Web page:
The Scottish Government was aiming for 11 per cent of heat demand to be met by renewables by 2020. In 2019, that figure was just 6.5 per cent. Meanwhile transport remains the biggest emitting sector, according to the latest government figures. It will need to reduce emissions by 75 per cent of 1990 levels in the next nine years.

Claire Mack, chief executive of Scottish Renewables, believes public buy-in is an important next step. This means making it as easy and as inexpensive as possible for consumers to make changes. She says: “The incredible achievements we have made in the decarbonisation of electricity came about, in large part, without input from most members of the public. As we move onto the next stage of our decarbonisation journey, that will change.

“Homeowners will need to think about how they keep warm. When gas boilers come to the end of their lives, they will be replaced with low-carbon alternatives like heat pumps and solar thermal panels.

“We’ll also need to make decisions about how we move ourselves around. [...] To do all this, industry and government will need the support of the public. COP provides us with a way to kickstart these crucial conversations.”

But even after consumers have been convinced to make these changes, there remains the matter of network capacity. Mack adds: “As we move away from burning the fossil fuels which are causing climate change, we will lean on clean electricity more and more, for electric vehicles and for electric heating.

“That clean power has to come from renewables like wind power and large-scale solar, which are the cheapest form of any new energy generation. Building that renewable generation capacity will mean streamlining the processes which make development happen: the planning system, both on and offshore, as well as the way in which the electricity network is managed, regulated and paid for.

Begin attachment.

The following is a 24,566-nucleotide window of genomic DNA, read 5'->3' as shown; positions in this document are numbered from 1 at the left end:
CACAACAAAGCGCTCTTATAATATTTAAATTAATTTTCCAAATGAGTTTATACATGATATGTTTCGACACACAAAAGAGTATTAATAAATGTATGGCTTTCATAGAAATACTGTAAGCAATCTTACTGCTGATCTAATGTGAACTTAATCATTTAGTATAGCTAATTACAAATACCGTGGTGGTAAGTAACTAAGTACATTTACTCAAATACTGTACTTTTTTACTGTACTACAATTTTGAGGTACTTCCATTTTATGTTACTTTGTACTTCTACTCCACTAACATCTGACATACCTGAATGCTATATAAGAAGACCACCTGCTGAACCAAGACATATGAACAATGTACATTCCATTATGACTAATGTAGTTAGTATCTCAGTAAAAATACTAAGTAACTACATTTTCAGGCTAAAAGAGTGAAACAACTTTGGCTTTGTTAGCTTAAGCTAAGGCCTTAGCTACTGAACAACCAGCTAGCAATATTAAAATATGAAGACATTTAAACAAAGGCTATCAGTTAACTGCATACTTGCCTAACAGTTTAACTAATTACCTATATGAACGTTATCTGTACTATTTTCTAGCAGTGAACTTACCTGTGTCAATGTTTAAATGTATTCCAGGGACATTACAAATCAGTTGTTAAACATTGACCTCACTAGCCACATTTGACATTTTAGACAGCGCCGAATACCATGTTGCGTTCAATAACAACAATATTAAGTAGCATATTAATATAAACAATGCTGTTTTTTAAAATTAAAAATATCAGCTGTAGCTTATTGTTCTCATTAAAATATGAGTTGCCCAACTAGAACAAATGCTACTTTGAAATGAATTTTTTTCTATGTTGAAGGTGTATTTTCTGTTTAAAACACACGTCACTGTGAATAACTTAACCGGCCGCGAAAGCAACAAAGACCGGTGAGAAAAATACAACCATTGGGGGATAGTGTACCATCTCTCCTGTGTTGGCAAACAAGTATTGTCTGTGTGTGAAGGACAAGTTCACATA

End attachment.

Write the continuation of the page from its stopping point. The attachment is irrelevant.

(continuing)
“If industry, regulators and governments can work together to do that, then the 2030 target remains an ambitious but achievable stepping stone on the way to Scotland’s 2045 net-zero target.”

The new ScotWind development is promising in this regard. The first round of offshore wind leasing in Scotland for decades, it is expected to be able to generate as much as 10GW of electricity – enough to power every home in Scotland alone. Crown Estate Scotland, which owns the seabed around the country, has received over 70 bids from developers seeking to benefit from the boon in offshore wind.

Bell said: “There’s a lot of interest, which is fantastic, so it gives us a lot of hope. [But] how is that interest going to translate into projects that are actually developed? And what will the cost be of those projects?

“There are some mixed signs, I think, from the Crown Estate auction for development rights. Mixed signs, in that it’s positive that there’s a lot of interest. But slightly worrying about what the costs of those rights are and how those costs might then flow through into the cost of the energy that is finally produced. [...] It’s a moving space and something to be watched with interest.”